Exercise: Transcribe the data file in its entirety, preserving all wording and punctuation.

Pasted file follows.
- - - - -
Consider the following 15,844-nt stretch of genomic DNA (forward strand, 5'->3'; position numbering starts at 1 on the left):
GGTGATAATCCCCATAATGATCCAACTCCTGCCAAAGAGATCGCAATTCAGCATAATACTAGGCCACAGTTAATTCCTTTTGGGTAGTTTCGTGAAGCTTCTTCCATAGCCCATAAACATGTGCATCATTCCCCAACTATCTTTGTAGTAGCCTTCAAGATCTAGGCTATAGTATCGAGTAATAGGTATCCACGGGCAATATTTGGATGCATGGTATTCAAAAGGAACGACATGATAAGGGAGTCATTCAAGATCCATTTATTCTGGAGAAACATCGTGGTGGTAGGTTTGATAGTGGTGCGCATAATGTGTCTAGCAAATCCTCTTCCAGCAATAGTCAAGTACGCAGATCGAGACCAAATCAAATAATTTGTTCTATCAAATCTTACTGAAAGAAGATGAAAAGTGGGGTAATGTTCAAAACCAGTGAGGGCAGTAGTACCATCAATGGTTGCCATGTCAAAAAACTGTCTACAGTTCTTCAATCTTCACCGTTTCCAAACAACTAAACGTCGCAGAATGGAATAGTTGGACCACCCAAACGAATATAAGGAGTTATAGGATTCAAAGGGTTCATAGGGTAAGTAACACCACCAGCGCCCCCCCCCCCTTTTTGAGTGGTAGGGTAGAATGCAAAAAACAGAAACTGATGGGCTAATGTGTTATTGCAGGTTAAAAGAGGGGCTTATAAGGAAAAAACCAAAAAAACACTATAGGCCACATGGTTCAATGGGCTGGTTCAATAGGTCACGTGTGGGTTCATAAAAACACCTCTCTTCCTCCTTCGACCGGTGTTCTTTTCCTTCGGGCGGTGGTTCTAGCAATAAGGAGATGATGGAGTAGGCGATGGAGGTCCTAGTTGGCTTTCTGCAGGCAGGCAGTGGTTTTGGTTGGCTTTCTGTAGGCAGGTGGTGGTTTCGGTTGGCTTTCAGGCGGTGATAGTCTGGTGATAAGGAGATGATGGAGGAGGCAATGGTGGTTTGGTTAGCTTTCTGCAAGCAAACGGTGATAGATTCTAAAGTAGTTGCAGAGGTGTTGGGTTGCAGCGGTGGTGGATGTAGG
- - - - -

Consider the following 15,844-nt stretch of genomic DNA (forward strand, 5'->3'; position numbering starts at 1 on the left):
GGTGATAATCCCCATAATGATCCAACTCCTGCCAAAGAGATCGCAATTCAGCATAATACTAGGCCACAGTTAATTCCTTTTGGGTAGTTTCGTGAAGCTTCTTCCATAGCCCATAAACATGTGCATCATTCCCCAACTATCTTTGTAGTAGCCTTCAAGATCTAGGCTATAGTATCGAGTAATAGGTATCCACGGGCAATATTTGGATGCATGGTATTCAAAAGGAACGACATGATAAGGGAGTCATTCAAGATCCATTTATTCTGGAGAAACATCGTGGTGGTAGGTTTGATAGTGGTGCGCATAATGTGTCTAGCAAATCCTCTTCCAGCAATAGTCAAGTACGCAGATCGAGACCAAATCAAATAATTTGTTCTATCAAATCTTACTGAAAGAAGATGAAAAGTGGGGTAATGTTCAAAACCAGTGAGGGCAGTAGTACCATCAATGGTTGCCATGTCAAAAAACTGTCTACAGTTCTTCAATCTTCACCGTTTCCAAACAACTAAACGTCGCAGAATGGAATAGTTGGACCACCCAAACGAATATAAGGAGTTATAGGATTCAAAGGGTTCATAGGGTAAGTAACACCACCAGCGCCCCCCCCCCCTTTTTGAGTGGTAGGGTAGAATGCAAAAAACAGAAACTGATGGGCTAATGTGTTATTGCAGGTTAAAAGAGGGGCTTATAAGGAAAAAACCAAAAAAACACTATAGGCCACATGGTTCAATGGGCTGGTTCAATAGGTCACGTGTGGGTTCATAAAAACACCTCTCTTCCTCCTTCGACCGGTGTTCTTTTCCTTCGGGCGGTGGTTCTAGCAATAAGGAGATGATGGAGTAGGCGATGGAGGTCCTAGTTGGCTTTCTGCAGGCAGGCAGTGGTTTTGGTTGGCTTTCTGTAGGCAGGTGGTGGTTTCGGTTGGCTTTCAGGCGGTGATAGTCTGGTGATAAGGAGATGATGGAGGAGGCAATGGTGGTTTGGTTAGCTTTCTGCAAGCAAACGGTGATAGATTCTAAAGTAGTTGCAGAGGTGTTGGGTTGCAGCGGTGGTGGATGTAGG